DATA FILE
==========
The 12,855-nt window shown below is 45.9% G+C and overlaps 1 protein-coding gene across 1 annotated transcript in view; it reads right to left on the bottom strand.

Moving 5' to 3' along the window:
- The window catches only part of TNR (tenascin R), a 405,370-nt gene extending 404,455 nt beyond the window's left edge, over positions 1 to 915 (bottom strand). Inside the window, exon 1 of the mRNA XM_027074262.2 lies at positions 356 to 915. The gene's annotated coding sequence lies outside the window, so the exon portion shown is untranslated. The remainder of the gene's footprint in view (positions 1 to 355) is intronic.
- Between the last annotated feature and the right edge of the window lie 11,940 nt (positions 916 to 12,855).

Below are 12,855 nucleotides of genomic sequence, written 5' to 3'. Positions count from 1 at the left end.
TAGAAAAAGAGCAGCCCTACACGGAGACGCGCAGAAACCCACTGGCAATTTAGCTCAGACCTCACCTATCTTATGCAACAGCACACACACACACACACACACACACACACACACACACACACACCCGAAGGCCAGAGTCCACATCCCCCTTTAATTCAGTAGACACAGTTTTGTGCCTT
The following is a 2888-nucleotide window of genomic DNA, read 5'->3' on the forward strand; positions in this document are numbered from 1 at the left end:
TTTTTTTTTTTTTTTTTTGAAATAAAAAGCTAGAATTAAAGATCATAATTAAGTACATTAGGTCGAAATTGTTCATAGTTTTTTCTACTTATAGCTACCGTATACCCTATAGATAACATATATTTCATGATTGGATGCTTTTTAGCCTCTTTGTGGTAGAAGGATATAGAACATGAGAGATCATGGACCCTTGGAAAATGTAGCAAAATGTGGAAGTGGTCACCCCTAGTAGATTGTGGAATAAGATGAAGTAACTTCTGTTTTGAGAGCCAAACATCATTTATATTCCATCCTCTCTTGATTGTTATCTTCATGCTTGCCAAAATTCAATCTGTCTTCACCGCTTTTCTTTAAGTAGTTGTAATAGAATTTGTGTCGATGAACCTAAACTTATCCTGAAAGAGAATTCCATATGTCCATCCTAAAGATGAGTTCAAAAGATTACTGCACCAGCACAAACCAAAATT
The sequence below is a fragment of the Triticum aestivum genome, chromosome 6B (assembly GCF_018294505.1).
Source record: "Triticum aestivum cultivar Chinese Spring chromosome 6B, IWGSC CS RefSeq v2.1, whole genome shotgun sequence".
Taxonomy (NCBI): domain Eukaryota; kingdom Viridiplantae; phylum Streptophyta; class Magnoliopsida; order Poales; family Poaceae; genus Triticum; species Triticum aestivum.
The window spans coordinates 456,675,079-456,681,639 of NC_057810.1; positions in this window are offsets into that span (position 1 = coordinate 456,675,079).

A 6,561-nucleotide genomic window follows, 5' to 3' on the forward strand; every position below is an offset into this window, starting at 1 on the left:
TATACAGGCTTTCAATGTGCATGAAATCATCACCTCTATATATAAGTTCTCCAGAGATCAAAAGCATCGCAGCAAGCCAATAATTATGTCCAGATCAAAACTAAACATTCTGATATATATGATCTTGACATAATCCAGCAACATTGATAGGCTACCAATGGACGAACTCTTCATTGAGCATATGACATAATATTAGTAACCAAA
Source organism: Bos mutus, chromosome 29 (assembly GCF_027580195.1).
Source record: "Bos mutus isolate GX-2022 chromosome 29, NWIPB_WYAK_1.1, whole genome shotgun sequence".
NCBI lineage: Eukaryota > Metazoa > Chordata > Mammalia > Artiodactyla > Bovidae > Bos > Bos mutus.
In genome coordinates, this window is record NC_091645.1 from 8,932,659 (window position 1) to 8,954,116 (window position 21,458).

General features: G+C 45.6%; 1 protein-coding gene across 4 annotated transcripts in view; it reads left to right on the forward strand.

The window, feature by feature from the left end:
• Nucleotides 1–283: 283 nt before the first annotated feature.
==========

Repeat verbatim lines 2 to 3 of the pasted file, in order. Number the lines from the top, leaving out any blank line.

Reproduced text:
Moving 5' to 3' along the window:
- The window catches only part of TNR (tenascin R), a 405,370-nt gene extending 404,455 nt beyond the window's left edge, over positions 1 to 915 (bottom strand). Inside the window, exon 1 of the mRNA XM_027074262.2 lies at positions 356 to 915. The gene's annotated coding sequence lies outside the window, so the exon portion shown is untranslated. The remainder of the gene's footprint in view (positions 1 to 355) is intronic.